December 5, 2013
APPROVAL RATING PLUMMETS TO JUST 26 PERCENTTuesday, October 29, 2013
Hollande most unpopular French president on record
PARIS — It’s a title, but not one to be proud of. François Hollande has become the most unpopular French president on record, an opinion poll showed yesterday.
The Socialist leader, beset by anger over tax hikes, unemployment and rows over the government’s immigration policy, is in turmoil. Hollande’s popularity has sunk to just 26 percent, the first time ever the BVA poll has seen a French president’s approval ratings fall below 30 percent.
The French president’s popularity had started sinking quite soon after he was elected in May 2012 but the survey now indicates his popularity is lower than that of any other president, at any time during their term in office, from the 32 years in which the BVA survey has been carried out.
The news underlines the severity of the task facing Hollande and his government as they seek to revive their popularity at a time when record high unemployment figures and wrangling over tax levels have clouded efforts to revitalise a sluggish economy.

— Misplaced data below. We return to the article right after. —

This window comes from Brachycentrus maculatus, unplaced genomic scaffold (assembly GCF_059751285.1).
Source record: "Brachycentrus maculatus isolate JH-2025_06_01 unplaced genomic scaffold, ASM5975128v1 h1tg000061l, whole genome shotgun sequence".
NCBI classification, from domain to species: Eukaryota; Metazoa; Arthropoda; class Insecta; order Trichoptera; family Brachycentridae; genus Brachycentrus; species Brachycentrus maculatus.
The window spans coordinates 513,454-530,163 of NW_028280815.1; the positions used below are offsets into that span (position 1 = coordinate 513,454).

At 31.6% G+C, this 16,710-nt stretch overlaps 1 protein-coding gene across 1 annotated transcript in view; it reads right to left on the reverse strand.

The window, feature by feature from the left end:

The poll showed a near-unanimous unpopularity among right-wing voters: a whopping 97 percent have a bad opinion of Hollande, a level never reached by any president among supporters of other parties, even former conservative president Nicolas Sarkozy, who deeply antagonised many left-wing voters.
While Hollande is dragging his Socialist party’s approval ratings down, the far-right National Front keeps progressing, with the two parties now scoring the same approval ratings.
Some 84 percent of those surveyed on October 24-25 believed government policy was not efficient and 74 percent said it was unfair.
Hollande has seen his popularity sink further after he was widely criticized for offering to allow a deported Roma teenager to return to France but without her family.
In a separate Harris Interactive poll on Thursday, four-fifths of French voters said they believed Hollande would not win the next presidential election in 2017.
The outgoing president traditionally represents his party in the next election and in past decades most — with the exception of Sarkozy — manage to win a second mandate.
Herald with Reuters